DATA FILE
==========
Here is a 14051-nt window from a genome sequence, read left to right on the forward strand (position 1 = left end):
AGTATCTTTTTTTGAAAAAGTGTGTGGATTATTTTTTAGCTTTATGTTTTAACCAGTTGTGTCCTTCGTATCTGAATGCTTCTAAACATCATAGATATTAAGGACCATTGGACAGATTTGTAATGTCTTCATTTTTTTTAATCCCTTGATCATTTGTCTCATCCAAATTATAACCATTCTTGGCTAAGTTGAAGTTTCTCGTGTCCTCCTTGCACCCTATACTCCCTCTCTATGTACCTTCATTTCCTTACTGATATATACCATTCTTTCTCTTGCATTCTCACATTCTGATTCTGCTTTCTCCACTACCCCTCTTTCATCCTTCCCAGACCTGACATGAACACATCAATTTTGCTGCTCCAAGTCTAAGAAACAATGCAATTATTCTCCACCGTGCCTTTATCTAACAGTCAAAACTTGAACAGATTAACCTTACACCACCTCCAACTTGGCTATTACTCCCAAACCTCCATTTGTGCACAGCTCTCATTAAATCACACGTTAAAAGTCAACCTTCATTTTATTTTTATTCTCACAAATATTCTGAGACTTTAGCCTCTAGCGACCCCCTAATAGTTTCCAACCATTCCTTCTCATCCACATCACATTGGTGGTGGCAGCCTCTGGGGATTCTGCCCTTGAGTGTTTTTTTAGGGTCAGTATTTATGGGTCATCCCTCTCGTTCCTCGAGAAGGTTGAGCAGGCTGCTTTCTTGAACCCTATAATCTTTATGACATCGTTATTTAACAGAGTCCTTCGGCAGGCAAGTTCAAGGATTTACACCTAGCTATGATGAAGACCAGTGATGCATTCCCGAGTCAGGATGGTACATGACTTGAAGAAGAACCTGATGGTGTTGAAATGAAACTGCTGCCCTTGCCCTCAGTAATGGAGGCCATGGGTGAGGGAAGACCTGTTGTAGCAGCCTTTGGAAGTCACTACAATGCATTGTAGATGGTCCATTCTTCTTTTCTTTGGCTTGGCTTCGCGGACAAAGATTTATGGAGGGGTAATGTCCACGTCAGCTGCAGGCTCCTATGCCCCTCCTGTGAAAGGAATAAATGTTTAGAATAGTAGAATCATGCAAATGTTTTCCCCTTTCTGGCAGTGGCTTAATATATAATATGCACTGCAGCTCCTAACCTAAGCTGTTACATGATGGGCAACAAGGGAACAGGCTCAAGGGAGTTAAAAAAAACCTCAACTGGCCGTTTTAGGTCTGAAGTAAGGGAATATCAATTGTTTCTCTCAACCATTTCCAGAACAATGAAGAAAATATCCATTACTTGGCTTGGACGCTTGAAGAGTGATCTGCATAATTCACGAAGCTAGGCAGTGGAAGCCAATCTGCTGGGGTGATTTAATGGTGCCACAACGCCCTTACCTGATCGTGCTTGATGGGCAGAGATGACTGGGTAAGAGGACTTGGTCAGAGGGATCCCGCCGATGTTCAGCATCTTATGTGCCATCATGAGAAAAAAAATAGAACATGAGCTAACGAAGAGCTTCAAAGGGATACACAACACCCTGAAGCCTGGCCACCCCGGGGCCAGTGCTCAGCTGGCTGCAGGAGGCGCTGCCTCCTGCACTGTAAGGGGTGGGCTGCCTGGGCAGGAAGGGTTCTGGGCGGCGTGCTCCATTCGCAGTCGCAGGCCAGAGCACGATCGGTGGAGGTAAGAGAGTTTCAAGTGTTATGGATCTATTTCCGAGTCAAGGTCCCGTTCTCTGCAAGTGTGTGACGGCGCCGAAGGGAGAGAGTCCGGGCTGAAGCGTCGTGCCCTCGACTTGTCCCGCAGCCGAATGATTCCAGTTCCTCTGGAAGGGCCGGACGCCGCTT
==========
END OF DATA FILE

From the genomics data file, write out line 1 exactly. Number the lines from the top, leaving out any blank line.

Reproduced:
Here is a 14051-nt window from a genome sequence, read left to right on the forward strand (position 1 = left end):